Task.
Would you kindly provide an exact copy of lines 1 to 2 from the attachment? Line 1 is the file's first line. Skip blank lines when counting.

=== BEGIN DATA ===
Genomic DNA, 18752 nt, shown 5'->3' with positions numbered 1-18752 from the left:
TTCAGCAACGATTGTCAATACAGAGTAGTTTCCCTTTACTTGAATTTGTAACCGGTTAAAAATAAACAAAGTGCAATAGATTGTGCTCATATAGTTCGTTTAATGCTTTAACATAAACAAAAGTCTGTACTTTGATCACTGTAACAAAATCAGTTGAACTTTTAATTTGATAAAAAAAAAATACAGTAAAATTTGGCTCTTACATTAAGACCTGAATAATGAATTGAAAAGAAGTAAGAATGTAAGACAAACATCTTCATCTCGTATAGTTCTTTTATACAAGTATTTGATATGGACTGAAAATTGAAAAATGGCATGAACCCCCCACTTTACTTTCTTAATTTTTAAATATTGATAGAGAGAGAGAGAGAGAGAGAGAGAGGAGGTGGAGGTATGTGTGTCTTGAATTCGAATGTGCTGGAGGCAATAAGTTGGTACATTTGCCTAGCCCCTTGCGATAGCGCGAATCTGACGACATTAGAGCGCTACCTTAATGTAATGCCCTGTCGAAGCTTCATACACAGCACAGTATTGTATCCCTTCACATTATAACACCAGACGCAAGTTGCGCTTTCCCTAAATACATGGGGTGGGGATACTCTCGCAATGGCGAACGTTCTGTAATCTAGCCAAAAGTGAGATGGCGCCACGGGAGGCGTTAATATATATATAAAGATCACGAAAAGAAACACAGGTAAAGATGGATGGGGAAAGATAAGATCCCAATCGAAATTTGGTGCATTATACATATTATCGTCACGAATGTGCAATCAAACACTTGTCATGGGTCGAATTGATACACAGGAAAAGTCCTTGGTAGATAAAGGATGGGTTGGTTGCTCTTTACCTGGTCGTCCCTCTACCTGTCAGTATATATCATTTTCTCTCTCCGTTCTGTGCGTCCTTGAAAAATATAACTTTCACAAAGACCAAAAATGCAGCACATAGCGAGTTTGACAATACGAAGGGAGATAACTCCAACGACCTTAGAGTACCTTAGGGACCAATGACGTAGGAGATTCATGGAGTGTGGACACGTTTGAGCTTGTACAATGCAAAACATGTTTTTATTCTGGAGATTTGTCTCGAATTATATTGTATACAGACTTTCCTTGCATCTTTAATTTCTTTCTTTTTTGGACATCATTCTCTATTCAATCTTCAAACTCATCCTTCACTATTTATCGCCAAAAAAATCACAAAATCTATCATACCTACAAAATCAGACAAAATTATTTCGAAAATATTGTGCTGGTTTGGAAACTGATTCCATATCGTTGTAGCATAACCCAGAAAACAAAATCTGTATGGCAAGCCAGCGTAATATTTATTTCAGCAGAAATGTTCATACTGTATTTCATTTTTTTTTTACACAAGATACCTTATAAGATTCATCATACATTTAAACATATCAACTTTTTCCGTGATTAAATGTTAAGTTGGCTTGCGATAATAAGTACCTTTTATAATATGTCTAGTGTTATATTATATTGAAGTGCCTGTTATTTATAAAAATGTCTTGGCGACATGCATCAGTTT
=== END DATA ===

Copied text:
Genomic DNA, 18752 nt, shown 5'->3' with positions numbered 1-18752 from the left:
TTCAGCAACGATTGTCAATACAGAGTAGTTTCCCTTTACTTGAATTTGTAACCGGTTAAAAATAAACAAAGTGCAATAGATTGTGCTCATATAGTTCGTTTAATGCTTTAACATAAACAAAAGTCTGTACTTTGATCACTGTAACAAAATCAGTTGAACTTTTAATTTGATAAAAAAAAAATACAGTAAAATTTGGCTCTTACATTAAGACCTGAATAATGAATTGAAAAGAAGTAAGAATGTAAGACAAACATCTTCATCTCGTATAGTTCTTTTATACAAGTATTTGATATGGACTGAAAATTGAAAAATGGCATGAACCCCCCACTTTACTTTCTTAATTTTTAAATATTGATAGAGAGAGAGAGAGAGAGAGAGAGAGGAGGTGGAGGTATGTGTGTCTTGAATTCGAATGTGCTGGAGGCAATAAGTTGGTACATTTGCCTAGCCCCTTGCGATAGCGCGAATCTGACGACATTAGAGCGCTACCTTAATGTAATGCCCTGTCGAAGCTTCATACACAGCACAGTATTGTATCCCTTCACATTATAACACCAGACGCAAGTTGCGCTTTCCCTAAATACATGGGGTGGGGATACTCTCGCAATGGCGAACGTTCTGTAATCTAGCCAAAAGTGAGATGGCGCCACGGGAGGCGTTAATATATATATAAAGATCACGAAAAGAAACACAGGTAAAGATGGATGGGGAAAGATAAGATCCCAATCGAAATTTGGTGCATTATACATATTATCGTCACGAATGTGCAATCAAACACTTGTCATGGGTCGAATTGATACACAGGAAAAGTCCTTGGTAGATAAAGGATGGGTTGGTTGCTCTTTACCTGGTCGTCCCTCTACCTGTCAGTATATATCATTTTCTCTCTCCGTTCTGTGCGTCCTTGAAAAATATAACTTTCACAAAGACCAAAAATGCAGCACATAGCGAGTTTGACAATACGAAGGGAGATAACTCCAACGACCTTAGAGTACCTTAGGGACCAATGACGTAGGAGATTCATGGAGTGTGGACACGTTTGAGCTTGTACAATGCAAAACATGTTTTTATTCTGGAGATTTGTCTCGAATTATATTGTATACAGACTTTCCTTGCATCTTTAATTTCTTTCTTTTTTGGACATCATTCTCTATTCAATCTTCAAACTCATCCTTCACTATTTATCGCCAAAAAAATCACAAAATCTATCATACCTACAAAATCAGACAAAATTATTTCGAAAATATTGTGCTGGTTTGGAAACTGATTCCATATCGTTGTAGCATAACCCAGAAAACAAAATCTGTATGGCAAGCCAGCGTAATATTTATTTCAGCAGAAATGTTCATACTGTATTTCATTTTTTTTTTACACAAGATACCTTATAAGATTCATCATACATTTAAACATATCAACTTTTTCCGTGATTAAATGTTAAGTTGGCTTGCGATAATAAGTACCTTTTATAATATGTCTAGTGTTATATTATATTGAAGTGCCTGTTATTTATAAAAATGTCTTGGCGACATGCATCAGTTT